Diaper duty for parents of many mammals is a distasteful chore | Island Wildlife

It’s baby time!

The wild animals all around us have started giving birth, sitting on eggs, and nurturing their newborns. So far this year, only a few orphans have come to West Sound Wildlife for care, including a little grey squirrel.

I suppose I’m feeling more bucolic than usual because I too have a baby in my life. Our little man is 6.5 months old. Yesterday, he saw (and actually noticed!) his first squirrel — a fat little Douglas squirrel on our deck.

Once our little guy can walk, I’m looking forward to the first time that he tries to chase down a squirrel, his fat stubby legs pumping down the deck. That will be a humbling life lesson; I have yet to see a human that can catch a squirrel with bare hands. But that won’t stop my boy from trying! I can already hear the squirrels laughing at him.

Being a father has opened my eyes to how difficult it must be for wild animal parents. Imagine a small nest in a tree cavity with five warm, snuggly baby squirrels. Momma squirrel doesn’t have a diaper service, so what does she do with her babies’ poo? Often she’ll have no choice but to eat it. Yummy. This is true for many mammals, including dogs. I will never again complain about changing a diaper!

Although we at West Sound Wildlife try as hard as we can to keep our patients wild, we handle their feces a little differently than their parents do. Caring for orphans is actually one of the most endearing activities in our wildlife hospital. The orphaned squirrel currently in our care is fed a special, squirrel-specific milk formula out of a little syringe frequently during the day. Like any good baby, she often makes a mess all over her face.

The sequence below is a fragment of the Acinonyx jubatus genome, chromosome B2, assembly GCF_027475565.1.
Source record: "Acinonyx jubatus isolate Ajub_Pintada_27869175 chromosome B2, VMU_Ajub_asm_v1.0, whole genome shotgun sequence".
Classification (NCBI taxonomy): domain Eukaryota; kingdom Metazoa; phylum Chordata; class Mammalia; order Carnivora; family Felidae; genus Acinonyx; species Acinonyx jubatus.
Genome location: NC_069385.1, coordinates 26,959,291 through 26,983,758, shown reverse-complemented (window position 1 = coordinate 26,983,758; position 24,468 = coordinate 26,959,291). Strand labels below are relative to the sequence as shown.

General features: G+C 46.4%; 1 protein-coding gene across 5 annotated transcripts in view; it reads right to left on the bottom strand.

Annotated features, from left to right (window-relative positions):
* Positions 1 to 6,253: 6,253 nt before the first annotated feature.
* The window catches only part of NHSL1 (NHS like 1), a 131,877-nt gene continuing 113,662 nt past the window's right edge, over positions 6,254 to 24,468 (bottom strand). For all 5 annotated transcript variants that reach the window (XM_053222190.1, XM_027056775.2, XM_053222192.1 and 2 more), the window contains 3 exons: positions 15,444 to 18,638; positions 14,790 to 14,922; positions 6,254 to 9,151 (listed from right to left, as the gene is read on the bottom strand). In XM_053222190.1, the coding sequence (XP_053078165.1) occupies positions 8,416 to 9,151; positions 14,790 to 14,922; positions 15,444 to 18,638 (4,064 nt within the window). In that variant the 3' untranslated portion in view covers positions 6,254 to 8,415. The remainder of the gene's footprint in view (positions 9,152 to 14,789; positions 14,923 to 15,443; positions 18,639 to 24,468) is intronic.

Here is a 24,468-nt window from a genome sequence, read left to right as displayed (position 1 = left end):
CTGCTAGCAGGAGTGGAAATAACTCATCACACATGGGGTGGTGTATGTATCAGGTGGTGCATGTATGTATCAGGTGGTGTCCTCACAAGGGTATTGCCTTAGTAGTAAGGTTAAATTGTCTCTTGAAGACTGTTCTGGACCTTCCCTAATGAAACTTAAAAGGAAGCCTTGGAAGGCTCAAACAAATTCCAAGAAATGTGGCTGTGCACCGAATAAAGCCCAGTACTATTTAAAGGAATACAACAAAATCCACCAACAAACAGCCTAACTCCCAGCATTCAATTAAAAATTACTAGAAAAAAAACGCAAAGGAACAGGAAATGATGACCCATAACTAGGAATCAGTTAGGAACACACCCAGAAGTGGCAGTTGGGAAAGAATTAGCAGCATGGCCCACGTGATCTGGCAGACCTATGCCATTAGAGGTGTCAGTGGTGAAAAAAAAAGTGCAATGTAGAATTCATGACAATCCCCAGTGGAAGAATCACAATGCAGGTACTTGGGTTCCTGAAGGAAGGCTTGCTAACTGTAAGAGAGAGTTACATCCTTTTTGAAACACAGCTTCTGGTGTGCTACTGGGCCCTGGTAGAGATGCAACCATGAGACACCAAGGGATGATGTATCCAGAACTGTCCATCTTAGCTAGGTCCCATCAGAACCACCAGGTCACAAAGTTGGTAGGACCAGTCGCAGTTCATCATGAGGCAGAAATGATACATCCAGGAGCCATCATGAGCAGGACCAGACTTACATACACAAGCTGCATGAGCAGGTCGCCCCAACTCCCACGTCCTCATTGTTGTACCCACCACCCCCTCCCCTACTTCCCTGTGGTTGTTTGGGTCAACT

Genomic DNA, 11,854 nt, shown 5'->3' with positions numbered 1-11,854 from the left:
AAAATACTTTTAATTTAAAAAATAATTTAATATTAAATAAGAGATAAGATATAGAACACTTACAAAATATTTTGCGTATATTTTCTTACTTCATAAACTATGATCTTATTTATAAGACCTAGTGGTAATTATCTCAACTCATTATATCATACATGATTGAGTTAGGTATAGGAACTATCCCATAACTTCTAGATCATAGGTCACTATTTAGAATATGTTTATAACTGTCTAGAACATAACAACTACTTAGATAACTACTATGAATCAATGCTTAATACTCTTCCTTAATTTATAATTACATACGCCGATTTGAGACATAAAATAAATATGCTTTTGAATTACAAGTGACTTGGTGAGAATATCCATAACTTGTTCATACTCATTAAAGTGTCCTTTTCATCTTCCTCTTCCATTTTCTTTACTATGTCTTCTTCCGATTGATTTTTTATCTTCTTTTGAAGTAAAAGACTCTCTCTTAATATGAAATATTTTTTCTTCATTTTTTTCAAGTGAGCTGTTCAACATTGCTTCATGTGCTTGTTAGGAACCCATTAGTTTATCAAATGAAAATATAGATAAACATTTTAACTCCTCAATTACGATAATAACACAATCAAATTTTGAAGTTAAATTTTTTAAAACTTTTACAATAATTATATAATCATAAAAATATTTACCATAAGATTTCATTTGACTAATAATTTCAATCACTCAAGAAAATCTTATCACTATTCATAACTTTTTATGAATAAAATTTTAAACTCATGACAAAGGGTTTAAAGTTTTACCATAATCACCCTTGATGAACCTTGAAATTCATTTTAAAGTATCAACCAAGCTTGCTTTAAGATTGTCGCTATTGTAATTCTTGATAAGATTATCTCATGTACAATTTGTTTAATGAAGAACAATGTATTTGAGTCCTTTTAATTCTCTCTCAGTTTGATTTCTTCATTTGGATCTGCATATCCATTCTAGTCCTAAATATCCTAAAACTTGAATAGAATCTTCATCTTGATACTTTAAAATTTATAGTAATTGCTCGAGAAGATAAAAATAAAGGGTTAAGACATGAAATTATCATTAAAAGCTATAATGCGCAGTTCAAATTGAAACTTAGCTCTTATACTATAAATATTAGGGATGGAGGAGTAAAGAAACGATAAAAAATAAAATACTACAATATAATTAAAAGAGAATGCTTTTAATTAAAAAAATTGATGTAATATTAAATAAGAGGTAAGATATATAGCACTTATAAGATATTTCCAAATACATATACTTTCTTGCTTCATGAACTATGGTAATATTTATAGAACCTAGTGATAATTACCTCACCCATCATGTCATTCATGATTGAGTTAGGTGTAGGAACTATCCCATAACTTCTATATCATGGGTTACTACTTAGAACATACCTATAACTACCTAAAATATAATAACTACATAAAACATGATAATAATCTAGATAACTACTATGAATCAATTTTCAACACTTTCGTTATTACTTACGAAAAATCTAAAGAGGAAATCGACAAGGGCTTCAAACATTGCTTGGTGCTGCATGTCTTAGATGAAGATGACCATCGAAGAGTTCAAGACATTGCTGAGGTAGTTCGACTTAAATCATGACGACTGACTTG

Once she’s fed, she is held over a sink while her belly is stroked with a warm cotton ball. This is the equivalent of her mom licking her, and it stimulates her to pee and poo. Then she’s put back in her enclosure, a sleepy bundle of squirrelness. Although once this girl gets a little older, she’ll morph into a hellion who bites through Kevlar gloves.  Thank God my little boy doesn’t have teeth yet.

While it is amazingly heartwarming to care for helpless wild animal babies, we’d prefer for their parents to care for them.  If you come across a baby wild animal, do not assume it is orphaned and don’t pick it up. As newborn wild animals turn into toddlers, they head out and get into trouble just like human kids.

If you see a young wild animal wandering around your yard, the parents are most likely nearby or will be back soon. Just grab a chair and enjoy watching the youngster. If the baby is alone long enough for you to start worrying, call us before doing anything: 206-855-9057.

And if you have a wild animal living in or around your house and you want to evict it, please do not do so at this time of year, at least not until you have confirmed that it does not have babies. The last thing you want is four baby raccoons dying of starvation in your crawlspace.

Sometimes, though, babies really are orphaned and need our help. For instance, opossums are marsupials; they have a pouch in which their babies live for their first two months of their life. If you see a recently killed opossum on the road at this time of year, please stop to see if she has babies in her pouch that are still alive. Opossum babies can live in a dead mother’s pouch for twenty-four hours. I don’t have words for how horrible this is, so I’ll stop there.

Instead, I’ll bring us back to that fat little Douglas squirrel my son was watching. Due to its size,

I think she is a mother. I like to envision her little pod of babies sleeping happily up in the cedar tree by my house. I’m looking forward to watching my little man chase them around our deck later this year when they and he are bigger. He won’t catch them, but he’ll have fun and they’ll get to laugh at him. And at the end of the race, I’ll change his diaper instead of eating his poo. Now that’s a win-win.

Kol Medina is executive director of the West Sound Wildlife Shelter.


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